Aging, health economy and retirement policies
The Vrangbæk group investigates policies to address issues related to aging populations with a particular emphasis on retirement policies and the relationship between policies and actual retirement trends.
Most OECD countries are facing demographic transitions with fewer people in the working age and an increasing proportion of the population living beyond traditional retirement age. This poses significant challenges for the sustainability of national economies and health systems as older citizens contribute less to the labor market and generally have higher demands for health and welfare services.
Our group investigates policies to address these issues with a particular emphasis on retirement policies and the relationship between policies and actual retirement trends.
We investigate patterns of retirement and we develop models to understand these patterns. We are particularly interested in the social and motivational factors for retirement transitions, and we utilize extensive registry data and cohort survey data to analyze the relationships between social and health related life situations and retirement. We collaborate with Nordic and international researchers to compare policies and retirement trends within the Nordic region and across Europe.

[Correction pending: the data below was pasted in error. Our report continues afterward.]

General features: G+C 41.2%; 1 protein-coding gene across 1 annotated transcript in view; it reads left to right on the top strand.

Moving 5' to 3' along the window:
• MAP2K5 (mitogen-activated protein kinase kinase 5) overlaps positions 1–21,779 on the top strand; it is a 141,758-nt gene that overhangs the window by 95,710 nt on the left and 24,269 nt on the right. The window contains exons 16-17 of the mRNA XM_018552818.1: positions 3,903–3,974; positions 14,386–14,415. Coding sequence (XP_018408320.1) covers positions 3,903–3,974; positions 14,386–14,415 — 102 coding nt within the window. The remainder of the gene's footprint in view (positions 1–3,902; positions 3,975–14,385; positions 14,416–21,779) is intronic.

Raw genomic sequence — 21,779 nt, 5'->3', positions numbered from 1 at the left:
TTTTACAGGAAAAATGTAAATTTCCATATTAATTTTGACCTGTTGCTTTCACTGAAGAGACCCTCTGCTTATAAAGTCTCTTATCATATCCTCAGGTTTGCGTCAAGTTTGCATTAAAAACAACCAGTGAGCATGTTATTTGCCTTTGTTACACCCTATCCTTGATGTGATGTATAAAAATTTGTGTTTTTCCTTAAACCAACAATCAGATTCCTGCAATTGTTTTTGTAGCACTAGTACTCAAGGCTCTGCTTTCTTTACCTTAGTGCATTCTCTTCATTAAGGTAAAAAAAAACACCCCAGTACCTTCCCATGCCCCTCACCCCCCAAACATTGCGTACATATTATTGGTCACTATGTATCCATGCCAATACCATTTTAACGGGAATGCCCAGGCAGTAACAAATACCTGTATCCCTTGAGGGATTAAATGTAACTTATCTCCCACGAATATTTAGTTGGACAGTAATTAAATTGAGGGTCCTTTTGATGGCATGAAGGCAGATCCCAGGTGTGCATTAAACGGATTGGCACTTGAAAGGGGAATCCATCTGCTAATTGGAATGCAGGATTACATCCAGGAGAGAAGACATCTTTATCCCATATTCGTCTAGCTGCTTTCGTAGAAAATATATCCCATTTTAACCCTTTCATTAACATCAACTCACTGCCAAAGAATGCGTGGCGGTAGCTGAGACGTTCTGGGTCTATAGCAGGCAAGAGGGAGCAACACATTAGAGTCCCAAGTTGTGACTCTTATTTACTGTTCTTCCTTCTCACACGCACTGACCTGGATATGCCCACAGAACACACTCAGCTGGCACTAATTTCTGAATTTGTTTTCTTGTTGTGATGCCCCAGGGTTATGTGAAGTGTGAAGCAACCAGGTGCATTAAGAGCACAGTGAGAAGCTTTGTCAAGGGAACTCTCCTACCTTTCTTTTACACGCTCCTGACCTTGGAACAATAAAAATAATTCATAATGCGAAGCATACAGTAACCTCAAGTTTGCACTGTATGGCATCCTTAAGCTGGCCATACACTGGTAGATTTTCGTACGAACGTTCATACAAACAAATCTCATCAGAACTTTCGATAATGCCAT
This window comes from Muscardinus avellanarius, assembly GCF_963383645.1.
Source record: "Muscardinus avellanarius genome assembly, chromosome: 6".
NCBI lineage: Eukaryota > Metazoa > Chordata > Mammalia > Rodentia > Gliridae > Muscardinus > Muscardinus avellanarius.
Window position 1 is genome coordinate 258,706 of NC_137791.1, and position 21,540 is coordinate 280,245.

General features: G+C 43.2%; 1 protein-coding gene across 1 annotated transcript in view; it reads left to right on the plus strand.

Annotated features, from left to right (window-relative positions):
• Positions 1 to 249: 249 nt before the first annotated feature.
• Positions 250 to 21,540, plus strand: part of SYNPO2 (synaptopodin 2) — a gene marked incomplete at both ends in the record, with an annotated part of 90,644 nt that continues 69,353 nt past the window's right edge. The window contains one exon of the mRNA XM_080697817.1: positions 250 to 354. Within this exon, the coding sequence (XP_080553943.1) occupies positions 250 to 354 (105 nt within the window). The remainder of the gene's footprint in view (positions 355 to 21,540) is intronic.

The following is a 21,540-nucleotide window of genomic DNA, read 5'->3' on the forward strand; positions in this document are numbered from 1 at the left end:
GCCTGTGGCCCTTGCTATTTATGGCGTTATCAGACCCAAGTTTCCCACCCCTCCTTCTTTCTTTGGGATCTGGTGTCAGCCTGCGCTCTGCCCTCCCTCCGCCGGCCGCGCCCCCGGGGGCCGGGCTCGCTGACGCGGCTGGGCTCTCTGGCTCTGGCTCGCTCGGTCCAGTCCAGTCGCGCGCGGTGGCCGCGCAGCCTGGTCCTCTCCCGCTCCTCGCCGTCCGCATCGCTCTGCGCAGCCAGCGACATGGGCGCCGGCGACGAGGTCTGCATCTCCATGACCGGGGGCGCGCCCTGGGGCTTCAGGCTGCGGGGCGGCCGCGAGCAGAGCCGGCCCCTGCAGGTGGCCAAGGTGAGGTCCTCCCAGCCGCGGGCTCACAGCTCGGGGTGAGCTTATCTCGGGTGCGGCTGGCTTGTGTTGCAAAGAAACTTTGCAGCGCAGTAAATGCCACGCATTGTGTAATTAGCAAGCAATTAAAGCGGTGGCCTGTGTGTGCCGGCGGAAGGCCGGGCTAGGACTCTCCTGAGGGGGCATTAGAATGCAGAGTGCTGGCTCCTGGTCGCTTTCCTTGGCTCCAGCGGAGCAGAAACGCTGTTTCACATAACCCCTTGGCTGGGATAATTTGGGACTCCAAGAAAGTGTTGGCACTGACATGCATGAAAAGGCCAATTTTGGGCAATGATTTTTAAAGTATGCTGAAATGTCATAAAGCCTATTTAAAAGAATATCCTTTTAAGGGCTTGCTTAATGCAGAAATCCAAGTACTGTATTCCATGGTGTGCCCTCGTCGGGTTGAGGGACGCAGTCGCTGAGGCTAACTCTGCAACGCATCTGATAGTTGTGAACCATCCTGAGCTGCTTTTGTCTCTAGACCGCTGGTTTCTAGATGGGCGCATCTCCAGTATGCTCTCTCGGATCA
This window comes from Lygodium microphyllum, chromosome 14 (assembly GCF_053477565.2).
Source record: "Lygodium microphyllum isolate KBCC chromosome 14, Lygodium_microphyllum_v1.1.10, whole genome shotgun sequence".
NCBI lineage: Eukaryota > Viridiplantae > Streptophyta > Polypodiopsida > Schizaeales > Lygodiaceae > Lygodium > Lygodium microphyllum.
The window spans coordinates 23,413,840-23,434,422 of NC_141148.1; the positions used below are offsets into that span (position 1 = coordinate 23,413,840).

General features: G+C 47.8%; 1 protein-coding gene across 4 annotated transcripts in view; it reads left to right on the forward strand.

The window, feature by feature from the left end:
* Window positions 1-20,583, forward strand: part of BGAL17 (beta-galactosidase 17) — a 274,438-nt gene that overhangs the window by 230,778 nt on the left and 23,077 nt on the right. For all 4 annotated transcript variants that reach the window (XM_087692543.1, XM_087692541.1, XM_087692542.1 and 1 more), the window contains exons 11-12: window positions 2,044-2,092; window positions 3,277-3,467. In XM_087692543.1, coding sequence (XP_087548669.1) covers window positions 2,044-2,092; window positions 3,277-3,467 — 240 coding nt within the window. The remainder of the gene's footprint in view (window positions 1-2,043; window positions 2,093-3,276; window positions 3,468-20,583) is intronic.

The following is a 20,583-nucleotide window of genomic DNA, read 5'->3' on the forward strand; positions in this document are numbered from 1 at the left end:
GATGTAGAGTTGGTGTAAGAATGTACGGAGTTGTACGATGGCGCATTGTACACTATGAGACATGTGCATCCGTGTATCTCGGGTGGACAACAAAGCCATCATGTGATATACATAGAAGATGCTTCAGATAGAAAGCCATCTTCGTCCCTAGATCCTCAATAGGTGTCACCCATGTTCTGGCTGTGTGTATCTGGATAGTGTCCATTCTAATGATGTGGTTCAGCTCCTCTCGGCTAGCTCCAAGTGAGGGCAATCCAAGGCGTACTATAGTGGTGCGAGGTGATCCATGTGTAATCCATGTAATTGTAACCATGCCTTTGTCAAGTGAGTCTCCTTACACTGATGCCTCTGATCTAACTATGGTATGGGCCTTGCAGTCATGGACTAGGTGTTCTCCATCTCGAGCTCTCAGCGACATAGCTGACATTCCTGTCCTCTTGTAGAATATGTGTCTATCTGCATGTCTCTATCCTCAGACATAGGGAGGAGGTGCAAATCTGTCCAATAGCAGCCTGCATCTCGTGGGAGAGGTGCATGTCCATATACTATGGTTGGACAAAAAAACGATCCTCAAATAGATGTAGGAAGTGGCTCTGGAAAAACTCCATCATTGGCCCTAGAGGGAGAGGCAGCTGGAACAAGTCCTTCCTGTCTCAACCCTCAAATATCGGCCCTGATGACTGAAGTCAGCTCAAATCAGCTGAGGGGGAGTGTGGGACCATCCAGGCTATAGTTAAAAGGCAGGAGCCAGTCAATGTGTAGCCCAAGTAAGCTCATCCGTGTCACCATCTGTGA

Retirement is a significant transition in the life course of European citizens. Many countries are encouraging people to stay longer in the workforce and flexible retirement schemes are on the rise. But what are the consequences of these developments and how do decisions about retirement relate to questions about health, social networks, economy and quality of life. With our current project, we want to answer these questions and also a number of more specific questions, such as:
- Who retires when, how and why? Who continues to work after retirement age and why?
- Is retirement good for your health and quality of life and beneficial for other health-related outcomes?
- What are the factors that contribute to a good retirement process?
- Do older workers who work past retirement age have fewer chronic diseases, consume less healthcare and have less healthcare costs compared to retirees?